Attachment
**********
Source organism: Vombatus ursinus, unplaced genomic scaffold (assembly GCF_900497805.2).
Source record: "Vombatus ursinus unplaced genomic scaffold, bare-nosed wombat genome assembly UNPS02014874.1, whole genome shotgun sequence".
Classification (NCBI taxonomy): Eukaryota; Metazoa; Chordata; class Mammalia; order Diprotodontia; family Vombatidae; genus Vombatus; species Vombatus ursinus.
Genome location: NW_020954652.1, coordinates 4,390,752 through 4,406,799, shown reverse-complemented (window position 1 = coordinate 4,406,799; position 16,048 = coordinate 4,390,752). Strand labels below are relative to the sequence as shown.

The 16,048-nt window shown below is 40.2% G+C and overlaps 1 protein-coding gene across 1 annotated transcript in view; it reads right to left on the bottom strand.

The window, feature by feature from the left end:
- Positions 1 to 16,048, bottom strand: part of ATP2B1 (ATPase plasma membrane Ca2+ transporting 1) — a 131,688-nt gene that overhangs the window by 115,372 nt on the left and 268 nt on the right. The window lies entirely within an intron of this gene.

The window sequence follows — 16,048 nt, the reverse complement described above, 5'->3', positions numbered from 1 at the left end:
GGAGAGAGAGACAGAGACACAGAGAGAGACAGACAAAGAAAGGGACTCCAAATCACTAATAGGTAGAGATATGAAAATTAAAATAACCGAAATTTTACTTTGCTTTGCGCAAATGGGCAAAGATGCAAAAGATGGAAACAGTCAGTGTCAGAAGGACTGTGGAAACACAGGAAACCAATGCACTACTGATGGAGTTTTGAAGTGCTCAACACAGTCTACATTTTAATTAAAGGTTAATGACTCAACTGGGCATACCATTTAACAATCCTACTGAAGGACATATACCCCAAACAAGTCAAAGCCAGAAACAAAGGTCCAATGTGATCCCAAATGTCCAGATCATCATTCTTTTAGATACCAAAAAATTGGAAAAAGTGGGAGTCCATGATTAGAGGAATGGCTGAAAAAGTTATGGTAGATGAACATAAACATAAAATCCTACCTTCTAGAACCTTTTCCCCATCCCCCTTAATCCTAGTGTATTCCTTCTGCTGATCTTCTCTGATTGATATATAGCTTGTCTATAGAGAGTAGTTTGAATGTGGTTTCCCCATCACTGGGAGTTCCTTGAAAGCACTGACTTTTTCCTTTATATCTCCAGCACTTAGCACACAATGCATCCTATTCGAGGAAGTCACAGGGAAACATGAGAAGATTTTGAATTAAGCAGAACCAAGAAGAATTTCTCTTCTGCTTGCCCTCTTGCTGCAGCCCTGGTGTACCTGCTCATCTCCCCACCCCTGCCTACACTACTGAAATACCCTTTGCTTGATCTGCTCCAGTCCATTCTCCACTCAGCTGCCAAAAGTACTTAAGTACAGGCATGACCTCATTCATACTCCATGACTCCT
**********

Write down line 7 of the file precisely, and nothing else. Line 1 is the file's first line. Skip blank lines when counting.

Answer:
- Positions 1 to 16,048, bottom strand: part of ATP2B1 (ATPase plasma membrane Ca2+ transporting 1) — a 131,688-nt gene that overhangs the window by 115,372 nt on the left and 268 nt on the right. The window lies entirely within an intron of this gene.